Chief faces coup charges
Fiji's vice president and high traditional chief Jopi Seniloli yesterday appeared in court on charges linked to the 2000 coup in the South Pacific nation, a day after he was arrested amid fears of fresh unrest. Seniloli, who appeared with four others including Cabinet Minister Isireli Lewniqila, faced charges linked to the coup masterminded by convicted traitor George Speight. On May 19 last year, Speight led special forces soldiers into parliament, seizing then premier Mahendra Chaudhry and his government and holding them hostage for 56 days. Seniloli was a key figure in the trial of supporters of Speight. Speight himself pleaded guilty to treason in 2001.
■ The Philippines
Former captive suspicious
Philippine President Gloria Arroyo ordered yesterday an investigation into allegations by a former American hostage that military officials had colluded with the Abu Sayyaf kidnap group. The charges were made in a book by Gracia Burnham, an American missionary who was kidnapped by the Abu Sayyaf in 2001 and rescued by Philippine soldiers after more than a year last June. In a speech to a religious group, Arroyo stressed her "unremitting confidence" in the armed forces in its continuing fight to crush the Abu Sayyaf, but stressed a probe into Burnham's claim was necessary.
Queen's man denies rape
The British queen's embattled representative in Australia denied yesterday he had raped a woman in the 1960s, further fuelling the biggest controversy to hit the vice-regal office in three decades. Governor-General Peter Hollingworth -- who is facing calls to resign for mishandling child sex abuse complaints when he was an Anglican archbishop in the 1990s -- said a woman had made the rape claims in a civil case before a Victoria state court. Hollingworth, 68, made no comment on his future as governor-general, the titular head of state in the former British colony who represents the queen and, while the position is largely ceremonial, retains the power to sack an Australian government.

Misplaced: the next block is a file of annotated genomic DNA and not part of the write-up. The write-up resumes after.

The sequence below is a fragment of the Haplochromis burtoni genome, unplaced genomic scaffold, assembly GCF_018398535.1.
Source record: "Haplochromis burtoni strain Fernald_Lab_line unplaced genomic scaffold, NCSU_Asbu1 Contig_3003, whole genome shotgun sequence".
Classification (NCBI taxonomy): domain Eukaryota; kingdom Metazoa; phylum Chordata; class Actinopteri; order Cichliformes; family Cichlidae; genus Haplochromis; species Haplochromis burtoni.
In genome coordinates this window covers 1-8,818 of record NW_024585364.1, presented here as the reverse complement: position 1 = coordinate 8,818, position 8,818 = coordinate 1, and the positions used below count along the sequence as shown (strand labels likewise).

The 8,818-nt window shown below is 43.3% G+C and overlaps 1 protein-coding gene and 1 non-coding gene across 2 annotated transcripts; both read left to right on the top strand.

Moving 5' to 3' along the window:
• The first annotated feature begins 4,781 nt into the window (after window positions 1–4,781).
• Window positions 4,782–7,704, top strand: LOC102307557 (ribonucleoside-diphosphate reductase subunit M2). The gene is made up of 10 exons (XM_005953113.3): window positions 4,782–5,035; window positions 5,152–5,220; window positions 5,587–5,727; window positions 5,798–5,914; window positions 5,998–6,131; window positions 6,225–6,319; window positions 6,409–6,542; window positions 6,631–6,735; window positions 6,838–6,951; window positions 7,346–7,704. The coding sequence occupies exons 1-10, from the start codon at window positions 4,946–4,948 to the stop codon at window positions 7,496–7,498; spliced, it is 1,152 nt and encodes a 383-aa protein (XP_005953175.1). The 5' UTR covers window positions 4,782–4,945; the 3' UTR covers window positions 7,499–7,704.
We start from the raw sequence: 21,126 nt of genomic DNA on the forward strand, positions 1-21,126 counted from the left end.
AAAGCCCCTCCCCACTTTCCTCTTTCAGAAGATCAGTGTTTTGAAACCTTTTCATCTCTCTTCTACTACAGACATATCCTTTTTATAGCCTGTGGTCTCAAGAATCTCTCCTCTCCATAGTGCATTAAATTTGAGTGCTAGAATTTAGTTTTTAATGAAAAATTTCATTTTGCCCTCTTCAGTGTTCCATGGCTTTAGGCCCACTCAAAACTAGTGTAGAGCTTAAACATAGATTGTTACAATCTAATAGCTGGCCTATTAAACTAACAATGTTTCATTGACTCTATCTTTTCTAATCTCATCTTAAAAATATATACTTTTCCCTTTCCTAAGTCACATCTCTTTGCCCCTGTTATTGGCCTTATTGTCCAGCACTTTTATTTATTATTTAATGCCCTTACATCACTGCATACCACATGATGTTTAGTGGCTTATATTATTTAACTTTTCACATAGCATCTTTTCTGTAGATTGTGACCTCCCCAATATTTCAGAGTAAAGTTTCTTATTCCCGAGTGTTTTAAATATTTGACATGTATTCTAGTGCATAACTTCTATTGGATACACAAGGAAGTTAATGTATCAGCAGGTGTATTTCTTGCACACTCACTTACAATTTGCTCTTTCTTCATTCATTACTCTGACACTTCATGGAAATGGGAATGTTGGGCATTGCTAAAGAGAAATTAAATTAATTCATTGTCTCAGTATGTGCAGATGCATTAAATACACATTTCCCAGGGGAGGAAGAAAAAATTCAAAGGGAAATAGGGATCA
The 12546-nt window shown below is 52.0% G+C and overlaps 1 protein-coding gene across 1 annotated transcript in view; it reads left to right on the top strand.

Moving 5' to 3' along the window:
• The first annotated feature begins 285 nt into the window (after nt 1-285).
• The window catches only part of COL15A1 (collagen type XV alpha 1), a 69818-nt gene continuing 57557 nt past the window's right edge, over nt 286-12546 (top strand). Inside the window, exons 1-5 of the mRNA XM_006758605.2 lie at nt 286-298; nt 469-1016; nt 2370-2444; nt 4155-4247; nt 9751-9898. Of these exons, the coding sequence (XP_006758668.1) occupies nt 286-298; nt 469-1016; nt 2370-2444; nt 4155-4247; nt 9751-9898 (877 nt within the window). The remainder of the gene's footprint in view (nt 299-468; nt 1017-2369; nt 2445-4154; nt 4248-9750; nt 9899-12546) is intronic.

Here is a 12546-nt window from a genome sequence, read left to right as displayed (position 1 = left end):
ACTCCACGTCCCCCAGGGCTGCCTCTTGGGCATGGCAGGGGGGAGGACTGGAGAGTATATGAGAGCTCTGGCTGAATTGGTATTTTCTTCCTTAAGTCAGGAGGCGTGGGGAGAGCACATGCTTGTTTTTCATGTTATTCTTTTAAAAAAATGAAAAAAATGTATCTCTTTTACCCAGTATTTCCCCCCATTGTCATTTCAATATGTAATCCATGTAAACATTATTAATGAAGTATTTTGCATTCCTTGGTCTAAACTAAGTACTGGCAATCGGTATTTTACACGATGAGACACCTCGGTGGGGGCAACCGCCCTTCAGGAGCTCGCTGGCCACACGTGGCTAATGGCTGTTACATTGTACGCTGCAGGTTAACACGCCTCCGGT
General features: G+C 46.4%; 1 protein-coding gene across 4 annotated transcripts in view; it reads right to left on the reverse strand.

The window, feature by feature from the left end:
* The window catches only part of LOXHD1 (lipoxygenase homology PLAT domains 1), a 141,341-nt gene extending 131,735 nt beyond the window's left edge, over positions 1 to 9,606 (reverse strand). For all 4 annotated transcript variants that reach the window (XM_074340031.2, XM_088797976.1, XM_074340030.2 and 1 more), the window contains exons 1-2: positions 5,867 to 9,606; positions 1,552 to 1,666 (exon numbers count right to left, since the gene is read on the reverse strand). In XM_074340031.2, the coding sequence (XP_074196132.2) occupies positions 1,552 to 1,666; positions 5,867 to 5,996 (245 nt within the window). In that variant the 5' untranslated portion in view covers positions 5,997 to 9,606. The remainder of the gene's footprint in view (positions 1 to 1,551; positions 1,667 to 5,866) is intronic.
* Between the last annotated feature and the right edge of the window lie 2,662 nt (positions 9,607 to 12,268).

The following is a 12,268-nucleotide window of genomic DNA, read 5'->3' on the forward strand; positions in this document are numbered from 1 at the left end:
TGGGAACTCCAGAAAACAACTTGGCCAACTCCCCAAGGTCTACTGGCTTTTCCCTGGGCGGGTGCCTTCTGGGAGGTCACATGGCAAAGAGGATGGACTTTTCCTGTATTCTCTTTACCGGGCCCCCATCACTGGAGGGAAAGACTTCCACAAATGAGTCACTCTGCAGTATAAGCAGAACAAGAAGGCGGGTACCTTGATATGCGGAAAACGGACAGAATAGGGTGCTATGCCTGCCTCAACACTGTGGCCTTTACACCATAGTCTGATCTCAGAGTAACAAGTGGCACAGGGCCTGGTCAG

Bali trial to begin Monday
The head of Indonesia's militant Islamic Defenders Front, who tried to sign up volunteers to fight the US in Afghanistan and Iraq, went on trial in Jakarta yesterday for inciting violence and raiding nightclubs. Muhammad Rizieq's trial is one of several high profile cases against militants in the world's most populous Muslim country. Muslim cleric Abu Bakar Bashir, the alleged leader of the violent Southeast Asian Jemaah Islamiah network, is currently on trial for treason. Next Monday, the first trial over last year's deadly Bali bombings that killed more than 200 people will start.
■ The Philippines
Elephant runs amok
An elephant escaped from a pen and ran wild yesterday in the Philippine capital, causing panic among pedestrians and motorists, police said. Investigators said the elephant, which came from Thailand, was part of the Elephant World show in the suburban city of Quezon. A handler was giving the 21-year-old male elephant, named Tool, a bath when it was able to break off its restraints and ran out of the pen, police said. The elephant's Thai trainers were able to chain the agitated animal to a tree in a busy restaurant row, a few kilometers away from the coliseum after a 30-minute chase along the main EDSA highway.